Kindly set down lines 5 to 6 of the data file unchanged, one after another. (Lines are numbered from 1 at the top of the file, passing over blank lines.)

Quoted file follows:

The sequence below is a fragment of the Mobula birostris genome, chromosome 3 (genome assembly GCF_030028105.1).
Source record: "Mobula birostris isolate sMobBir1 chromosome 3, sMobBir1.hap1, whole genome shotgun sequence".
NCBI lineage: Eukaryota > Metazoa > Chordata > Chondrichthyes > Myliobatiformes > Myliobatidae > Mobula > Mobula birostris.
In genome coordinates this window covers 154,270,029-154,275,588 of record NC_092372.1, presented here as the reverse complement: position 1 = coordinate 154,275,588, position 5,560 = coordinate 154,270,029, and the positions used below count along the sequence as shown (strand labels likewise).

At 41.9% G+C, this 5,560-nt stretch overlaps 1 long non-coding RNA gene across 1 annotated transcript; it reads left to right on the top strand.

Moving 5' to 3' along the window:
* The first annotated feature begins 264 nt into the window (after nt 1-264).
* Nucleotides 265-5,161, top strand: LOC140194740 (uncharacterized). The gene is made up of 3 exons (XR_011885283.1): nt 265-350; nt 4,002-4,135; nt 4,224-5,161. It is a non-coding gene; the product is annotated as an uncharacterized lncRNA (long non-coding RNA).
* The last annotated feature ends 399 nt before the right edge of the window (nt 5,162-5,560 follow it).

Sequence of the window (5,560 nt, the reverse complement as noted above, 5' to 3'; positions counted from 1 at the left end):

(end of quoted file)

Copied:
At 41.9% G+C, this 5,560-nt stretch overlaps 1 long non-coding RNA gene across 1 annotated transcript; it reads left to right on the top strand.

Moving 5' to 3' along the window: